Isalo is worth a visit, the rocks have tombs in them some incredibly inaccessible, the sandstone faces are covered with a green lichen or red from the iron. We are walking through the landscape to swim in pools cold but refreshing. Our guides are knowledgeable and well-spoken from the local village Ranohira. We walk through canyons and eventually Thcou picks us up at another entrance after a tiring day. In the afternoon a few go for a little off road while the others sink a few well-earned cold beers.
Into the South headed for Tulear and the Mozambique Channel. Today is a good distance and passes through the areas for mining Sapphires. Illaka is the centre of this trade and as we pass people are panning the dirt in the river. Shops line the street everyone is hoping to find their fortune. As we go deeper into mining territory the villages are getting poorer. As we go further the mining for gems stops and people are selling stones and quite shocking for us is the fact that they may have to walk up to 16km per day for water. This is certainly the most striking poverty we have encountered, and we give out water where we can from the van. You can’t help but feel privileged when faced with this. Finally we end up in Tulear on the beach at the Bamboo Club, Richard judging by the photo seems like he has been there for years it is a fitting end to the tour.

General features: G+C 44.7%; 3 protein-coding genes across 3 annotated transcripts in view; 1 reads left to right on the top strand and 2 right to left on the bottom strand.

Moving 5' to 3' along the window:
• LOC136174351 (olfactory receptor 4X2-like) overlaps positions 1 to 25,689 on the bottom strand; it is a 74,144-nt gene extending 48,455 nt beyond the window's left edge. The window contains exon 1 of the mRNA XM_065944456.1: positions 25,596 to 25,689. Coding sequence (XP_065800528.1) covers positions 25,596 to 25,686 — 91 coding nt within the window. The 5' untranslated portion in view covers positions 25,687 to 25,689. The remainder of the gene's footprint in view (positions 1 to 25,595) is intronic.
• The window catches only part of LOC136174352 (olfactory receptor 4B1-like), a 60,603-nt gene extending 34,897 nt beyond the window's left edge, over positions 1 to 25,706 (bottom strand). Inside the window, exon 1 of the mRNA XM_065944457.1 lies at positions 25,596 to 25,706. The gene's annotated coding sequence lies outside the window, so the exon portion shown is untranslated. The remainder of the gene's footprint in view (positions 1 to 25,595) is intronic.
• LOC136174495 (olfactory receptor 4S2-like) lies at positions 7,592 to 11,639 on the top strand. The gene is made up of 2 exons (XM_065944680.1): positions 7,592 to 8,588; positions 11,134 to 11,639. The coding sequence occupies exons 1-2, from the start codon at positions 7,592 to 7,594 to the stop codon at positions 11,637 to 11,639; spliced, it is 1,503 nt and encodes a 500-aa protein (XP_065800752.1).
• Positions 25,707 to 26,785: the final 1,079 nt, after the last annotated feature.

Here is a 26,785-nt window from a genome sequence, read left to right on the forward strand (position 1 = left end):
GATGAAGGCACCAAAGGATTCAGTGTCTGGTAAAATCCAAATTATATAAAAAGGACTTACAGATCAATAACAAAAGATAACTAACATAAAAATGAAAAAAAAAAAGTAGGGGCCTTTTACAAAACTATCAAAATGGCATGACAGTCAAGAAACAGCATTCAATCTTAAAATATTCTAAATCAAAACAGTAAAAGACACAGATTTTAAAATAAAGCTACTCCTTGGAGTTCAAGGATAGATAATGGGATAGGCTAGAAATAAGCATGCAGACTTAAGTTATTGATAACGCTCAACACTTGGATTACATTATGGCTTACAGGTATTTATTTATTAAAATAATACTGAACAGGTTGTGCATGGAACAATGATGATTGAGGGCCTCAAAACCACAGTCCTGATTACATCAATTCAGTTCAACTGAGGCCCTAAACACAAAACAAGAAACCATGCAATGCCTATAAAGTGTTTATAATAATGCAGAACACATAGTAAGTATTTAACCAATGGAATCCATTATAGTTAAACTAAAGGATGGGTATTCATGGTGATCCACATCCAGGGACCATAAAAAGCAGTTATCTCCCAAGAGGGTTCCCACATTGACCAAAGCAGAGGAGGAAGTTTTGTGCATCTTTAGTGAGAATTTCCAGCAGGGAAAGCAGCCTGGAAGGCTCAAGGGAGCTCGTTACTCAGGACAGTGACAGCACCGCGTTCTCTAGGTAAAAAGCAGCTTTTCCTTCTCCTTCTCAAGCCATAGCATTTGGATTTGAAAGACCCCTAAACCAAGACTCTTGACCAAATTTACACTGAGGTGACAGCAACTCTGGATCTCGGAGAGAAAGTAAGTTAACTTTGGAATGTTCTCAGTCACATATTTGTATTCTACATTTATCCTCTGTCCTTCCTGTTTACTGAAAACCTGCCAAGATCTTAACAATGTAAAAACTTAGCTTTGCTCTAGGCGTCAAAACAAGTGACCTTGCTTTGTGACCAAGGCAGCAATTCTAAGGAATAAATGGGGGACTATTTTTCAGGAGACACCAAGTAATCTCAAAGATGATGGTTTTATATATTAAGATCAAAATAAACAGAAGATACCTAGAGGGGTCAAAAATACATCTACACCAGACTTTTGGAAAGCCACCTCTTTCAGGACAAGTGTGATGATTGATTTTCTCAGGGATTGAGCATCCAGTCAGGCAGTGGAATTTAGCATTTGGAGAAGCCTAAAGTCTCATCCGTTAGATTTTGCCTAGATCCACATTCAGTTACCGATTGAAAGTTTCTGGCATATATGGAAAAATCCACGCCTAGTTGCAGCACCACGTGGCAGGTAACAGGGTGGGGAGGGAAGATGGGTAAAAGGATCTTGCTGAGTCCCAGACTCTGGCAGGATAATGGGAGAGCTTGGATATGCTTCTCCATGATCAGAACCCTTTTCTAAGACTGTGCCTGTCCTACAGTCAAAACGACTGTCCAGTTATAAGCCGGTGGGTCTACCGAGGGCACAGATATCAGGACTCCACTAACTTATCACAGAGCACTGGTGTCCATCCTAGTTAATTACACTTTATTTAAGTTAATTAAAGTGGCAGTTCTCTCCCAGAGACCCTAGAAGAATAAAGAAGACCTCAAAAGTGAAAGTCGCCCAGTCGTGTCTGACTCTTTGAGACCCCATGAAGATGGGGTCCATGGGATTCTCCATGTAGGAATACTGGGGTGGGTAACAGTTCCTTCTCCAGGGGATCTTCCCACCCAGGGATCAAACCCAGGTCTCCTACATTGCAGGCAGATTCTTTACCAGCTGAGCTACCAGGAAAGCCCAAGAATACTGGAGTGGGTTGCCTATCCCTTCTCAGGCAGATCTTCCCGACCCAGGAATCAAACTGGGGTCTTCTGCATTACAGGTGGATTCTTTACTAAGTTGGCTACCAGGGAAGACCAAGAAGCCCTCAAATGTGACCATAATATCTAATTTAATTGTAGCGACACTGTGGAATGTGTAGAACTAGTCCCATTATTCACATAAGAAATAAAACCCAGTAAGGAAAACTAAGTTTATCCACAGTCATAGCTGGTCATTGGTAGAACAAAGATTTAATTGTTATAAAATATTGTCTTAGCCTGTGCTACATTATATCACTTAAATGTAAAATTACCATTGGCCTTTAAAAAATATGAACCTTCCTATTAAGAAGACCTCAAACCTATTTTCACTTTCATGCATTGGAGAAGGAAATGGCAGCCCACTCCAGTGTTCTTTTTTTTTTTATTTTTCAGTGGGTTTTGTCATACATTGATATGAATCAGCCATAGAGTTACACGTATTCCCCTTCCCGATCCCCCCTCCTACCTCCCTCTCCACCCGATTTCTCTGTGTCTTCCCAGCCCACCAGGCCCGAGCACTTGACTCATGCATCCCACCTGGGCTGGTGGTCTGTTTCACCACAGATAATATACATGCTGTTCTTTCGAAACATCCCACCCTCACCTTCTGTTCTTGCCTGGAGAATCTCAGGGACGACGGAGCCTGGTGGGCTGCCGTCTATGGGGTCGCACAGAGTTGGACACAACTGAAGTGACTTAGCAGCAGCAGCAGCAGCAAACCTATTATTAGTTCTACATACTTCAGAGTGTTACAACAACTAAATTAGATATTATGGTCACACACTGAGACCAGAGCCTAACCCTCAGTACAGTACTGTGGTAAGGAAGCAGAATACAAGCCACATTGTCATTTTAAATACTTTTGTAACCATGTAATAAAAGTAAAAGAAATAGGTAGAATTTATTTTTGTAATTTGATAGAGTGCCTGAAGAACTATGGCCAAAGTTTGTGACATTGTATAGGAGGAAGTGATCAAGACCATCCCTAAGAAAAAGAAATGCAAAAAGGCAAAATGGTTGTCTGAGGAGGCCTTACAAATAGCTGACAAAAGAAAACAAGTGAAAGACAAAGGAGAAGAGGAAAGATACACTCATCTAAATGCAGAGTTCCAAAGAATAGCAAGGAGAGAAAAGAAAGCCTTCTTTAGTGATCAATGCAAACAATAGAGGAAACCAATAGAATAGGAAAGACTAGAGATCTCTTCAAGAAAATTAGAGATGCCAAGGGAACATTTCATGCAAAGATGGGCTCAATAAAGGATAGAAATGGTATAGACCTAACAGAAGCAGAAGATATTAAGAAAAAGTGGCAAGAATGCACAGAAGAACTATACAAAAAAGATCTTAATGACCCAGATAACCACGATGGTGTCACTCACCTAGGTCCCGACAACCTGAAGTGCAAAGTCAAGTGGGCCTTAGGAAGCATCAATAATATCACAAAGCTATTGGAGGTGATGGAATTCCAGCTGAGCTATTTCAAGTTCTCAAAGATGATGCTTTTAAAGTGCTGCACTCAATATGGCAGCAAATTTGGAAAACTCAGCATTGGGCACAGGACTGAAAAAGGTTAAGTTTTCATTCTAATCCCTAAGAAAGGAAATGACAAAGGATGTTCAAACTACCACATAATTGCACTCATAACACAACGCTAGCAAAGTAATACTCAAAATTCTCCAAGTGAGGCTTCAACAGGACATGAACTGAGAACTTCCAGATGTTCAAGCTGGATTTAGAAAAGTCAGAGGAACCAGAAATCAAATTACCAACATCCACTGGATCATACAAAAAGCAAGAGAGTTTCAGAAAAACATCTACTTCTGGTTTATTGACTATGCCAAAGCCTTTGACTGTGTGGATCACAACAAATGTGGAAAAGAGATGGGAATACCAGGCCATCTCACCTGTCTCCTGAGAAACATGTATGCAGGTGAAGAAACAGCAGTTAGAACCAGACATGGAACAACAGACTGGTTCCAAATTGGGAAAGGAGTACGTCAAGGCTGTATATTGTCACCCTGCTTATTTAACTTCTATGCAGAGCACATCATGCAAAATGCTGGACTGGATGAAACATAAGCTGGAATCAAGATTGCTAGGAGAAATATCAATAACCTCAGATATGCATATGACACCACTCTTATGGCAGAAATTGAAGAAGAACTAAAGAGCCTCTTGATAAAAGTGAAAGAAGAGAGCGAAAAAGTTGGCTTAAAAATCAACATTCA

We fly back on Madagascar Air to Tana from all the reviews it would appear that it was lucky to leave. Chris, Meg and Mel are all travelling straight on to get back for work while some of us still have a couple of days in Tana. We finish the tour in a great restaurant that we found Saka Manga a beautiful building with courtyards and amazing food. Bon voyage!